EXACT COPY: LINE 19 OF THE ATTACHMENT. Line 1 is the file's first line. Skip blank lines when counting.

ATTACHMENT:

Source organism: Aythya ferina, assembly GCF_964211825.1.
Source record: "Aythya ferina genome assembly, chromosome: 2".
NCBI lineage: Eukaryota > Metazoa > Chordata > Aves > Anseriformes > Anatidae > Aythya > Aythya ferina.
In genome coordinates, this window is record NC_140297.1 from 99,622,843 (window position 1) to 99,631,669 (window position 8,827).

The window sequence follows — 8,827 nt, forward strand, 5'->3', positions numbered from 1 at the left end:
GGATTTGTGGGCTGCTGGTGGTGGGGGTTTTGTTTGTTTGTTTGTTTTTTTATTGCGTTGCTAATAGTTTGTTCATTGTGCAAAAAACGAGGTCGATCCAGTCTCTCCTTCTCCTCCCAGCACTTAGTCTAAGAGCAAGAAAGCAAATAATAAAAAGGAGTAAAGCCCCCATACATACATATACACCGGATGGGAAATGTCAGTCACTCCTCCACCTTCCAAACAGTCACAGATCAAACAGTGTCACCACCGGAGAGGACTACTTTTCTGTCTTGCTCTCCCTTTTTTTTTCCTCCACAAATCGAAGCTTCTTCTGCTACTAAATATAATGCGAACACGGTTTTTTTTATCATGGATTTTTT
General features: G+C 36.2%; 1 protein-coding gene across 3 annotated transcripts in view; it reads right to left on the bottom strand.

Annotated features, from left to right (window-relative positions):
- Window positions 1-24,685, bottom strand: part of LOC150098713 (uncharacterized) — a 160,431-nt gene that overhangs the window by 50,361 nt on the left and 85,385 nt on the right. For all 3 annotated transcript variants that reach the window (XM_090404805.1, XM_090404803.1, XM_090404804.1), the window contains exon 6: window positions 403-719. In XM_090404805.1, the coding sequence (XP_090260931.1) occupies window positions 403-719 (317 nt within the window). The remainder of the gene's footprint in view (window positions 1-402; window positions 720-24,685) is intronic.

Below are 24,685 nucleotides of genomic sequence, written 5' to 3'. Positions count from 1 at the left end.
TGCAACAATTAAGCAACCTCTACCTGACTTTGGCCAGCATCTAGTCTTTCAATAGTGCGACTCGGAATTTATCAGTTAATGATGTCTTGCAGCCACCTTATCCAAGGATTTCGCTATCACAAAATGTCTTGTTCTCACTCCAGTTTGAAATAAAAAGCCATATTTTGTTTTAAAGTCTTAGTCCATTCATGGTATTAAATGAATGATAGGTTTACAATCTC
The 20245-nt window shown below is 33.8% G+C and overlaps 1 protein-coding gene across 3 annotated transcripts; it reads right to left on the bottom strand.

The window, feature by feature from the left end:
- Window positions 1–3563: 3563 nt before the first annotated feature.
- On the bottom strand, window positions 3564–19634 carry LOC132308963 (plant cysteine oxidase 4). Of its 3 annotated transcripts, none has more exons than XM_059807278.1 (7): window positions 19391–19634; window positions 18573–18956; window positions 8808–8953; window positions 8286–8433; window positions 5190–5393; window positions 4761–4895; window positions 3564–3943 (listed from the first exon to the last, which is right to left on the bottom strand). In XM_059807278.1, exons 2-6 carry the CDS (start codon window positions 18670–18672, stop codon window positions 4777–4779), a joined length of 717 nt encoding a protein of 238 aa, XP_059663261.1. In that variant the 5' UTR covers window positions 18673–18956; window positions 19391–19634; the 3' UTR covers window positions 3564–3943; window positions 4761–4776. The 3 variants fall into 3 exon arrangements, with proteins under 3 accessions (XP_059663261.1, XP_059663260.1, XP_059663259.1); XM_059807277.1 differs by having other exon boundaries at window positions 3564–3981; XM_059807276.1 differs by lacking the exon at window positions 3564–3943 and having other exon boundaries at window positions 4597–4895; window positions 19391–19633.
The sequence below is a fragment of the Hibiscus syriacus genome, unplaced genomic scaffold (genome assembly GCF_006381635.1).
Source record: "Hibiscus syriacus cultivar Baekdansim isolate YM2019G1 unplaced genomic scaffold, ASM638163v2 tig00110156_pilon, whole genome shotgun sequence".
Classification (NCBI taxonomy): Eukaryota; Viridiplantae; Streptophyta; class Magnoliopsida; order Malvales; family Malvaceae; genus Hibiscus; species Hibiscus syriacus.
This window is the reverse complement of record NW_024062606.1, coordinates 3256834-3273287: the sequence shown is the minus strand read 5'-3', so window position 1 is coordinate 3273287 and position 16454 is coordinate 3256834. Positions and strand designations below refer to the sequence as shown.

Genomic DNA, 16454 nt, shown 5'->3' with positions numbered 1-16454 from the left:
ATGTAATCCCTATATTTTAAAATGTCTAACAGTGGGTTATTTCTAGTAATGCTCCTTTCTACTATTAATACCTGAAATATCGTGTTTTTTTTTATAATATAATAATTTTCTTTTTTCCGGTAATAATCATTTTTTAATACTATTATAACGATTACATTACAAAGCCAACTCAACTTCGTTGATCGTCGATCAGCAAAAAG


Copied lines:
This window is the reverse complement of record NW_024062606.1, coordinates 3256834-3273287: the sequence shown is the minus strand read 5'-3', so window position 1 is coordinate 3273287 and position 16454 is coordinate 3256834. Positions and strand designations below refer to the sequence as shown.